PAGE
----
Press freedom index: Bangladesh falls 2 spots, only Afghanistan worse in South Asia

Press freedom index: Bangladesh falls 2 spots, only Afghanistan worse in South Asia

Bangladesh has slipped two notches on the World Press Freedom Index 2024 published today by Reporters Without Borders on the occasion of World Press Freedom Day.

The country was ranked 165th among 180 nations, placing it only above Afghanistan among South Asian countries.

The country's score dropped to 27.64 out of 100, a decrease from 35.31 last year, when it was ranked 163rd.

In 2022, Bangladesh held the 162nd position with a score of 36.63, while in 2021, it was at 152nd place with a score of 50.29.

Nepal has now emerged as the leader in press freedom in South Asia, ranking 74th globally with a score of 60.52, followed by the Maldives at 106th with a score of 52.36.

Bhutan, previously leading in the region, now stands in third place in the region with a score of 37.29 and a global ranking of 147th.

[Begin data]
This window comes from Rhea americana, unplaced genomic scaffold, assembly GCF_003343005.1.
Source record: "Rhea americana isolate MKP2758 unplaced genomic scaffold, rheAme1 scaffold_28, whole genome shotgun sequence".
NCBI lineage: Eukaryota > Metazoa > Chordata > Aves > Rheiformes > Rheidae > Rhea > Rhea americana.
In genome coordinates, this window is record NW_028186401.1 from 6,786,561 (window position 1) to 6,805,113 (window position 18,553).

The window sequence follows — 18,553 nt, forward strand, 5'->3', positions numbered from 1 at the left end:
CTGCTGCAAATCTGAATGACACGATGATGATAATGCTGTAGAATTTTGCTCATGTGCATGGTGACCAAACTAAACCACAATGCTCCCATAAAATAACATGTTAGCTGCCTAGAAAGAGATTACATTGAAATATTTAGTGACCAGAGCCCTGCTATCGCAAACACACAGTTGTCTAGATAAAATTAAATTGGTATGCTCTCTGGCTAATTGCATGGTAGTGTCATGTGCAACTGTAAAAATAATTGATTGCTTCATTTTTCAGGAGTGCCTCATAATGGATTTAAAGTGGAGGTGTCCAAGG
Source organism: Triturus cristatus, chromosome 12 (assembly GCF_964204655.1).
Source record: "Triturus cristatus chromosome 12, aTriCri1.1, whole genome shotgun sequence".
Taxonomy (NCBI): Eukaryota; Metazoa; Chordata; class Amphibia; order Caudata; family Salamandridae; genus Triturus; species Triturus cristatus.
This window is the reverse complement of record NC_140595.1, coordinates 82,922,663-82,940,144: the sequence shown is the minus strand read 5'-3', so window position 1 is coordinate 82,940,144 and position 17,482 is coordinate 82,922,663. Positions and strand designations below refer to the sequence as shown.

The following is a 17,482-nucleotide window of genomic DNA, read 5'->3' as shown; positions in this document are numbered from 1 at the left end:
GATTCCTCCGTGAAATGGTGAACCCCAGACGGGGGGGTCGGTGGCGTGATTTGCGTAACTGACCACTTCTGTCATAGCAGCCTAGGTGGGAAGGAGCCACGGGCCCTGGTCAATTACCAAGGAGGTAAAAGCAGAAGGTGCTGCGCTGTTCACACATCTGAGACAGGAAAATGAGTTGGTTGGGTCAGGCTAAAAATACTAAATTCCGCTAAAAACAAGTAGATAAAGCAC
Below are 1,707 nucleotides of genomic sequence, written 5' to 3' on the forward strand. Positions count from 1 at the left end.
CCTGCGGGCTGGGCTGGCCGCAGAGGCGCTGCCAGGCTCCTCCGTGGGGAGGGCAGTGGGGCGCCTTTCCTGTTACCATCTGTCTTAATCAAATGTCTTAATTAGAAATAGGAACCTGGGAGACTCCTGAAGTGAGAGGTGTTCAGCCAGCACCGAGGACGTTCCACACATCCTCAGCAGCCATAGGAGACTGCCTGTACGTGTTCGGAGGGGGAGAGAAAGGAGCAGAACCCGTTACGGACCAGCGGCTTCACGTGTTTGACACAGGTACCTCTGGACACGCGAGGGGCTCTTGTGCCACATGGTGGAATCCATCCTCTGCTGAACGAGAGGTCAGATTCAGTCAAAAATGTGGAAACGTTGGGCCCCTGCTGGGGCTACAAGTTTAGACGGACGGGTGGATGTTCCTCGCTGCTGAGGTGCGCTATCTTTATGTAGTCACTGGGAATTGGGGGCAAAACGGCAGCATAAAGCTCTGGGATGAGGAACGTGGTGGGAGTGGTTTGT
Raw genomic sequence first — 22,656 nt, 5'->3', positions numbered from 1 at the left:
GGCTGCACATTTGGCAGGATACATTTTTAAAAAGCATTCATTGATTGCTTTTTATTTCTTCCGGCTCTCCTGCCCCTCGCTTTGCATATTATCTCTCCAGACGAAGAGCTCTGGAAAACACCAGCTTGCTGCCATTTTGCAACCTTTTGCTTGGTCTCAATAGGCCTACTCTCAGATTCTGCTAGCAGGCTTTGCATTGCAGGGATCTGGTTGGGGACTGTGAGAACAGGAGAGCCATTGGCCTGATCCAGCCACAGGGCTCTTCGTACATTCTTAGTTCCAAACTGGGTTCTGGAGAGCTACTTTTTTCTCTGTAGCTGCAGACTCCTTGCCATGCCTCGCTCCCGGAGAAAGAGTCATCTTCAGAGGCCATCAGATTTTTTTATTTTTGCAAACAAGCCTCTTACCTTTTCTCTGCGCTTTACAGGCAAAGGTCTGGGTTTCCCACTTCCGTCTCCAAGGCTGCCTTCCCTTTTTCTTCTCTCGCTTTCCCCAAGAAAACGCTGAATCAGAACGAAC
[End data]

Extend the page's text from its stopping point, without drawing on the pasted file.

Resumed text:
Sri Lanka follows closely behind at fourth place with a score of 35.21 and a global rank of 150th.

Pakistan occupies the fifth position in the region, standing at 152nd place.

India holds the sixth position regionally and has climbed to 159th globally from last year's 161st.

Afghanistan now ranks at the bottom of the region, plummeting 26 places to 178th, with a score of 19.09.

The report highlights that in the Asia-Pacific region, which is the world's second most challenging region for journalism, Myanmar, China, North Korea, Vietnam, and Afghanistan are among the top 10 most dangerous countries for media personnel.

Norway retains its top spot in the global index with a score of 91.89, followed by Denmark, Sweden, Netherlands, Finland, Estonia, Portugal, Ireland, Switzerland, and Germany, rounding up the top 10.

The 2024 World Press Freedom Index assesses the level of freedom enjoyed by journalists and media across various countries and territories, analysing five contextual indicators: political context, legal framework, economic context, sociocultural context, and safety.

The report underscores that press freedom worldwide faces threats from political authorities, as indicated by the significant decline in the political indicator, which has experienced a global average decrease of 7.6 points.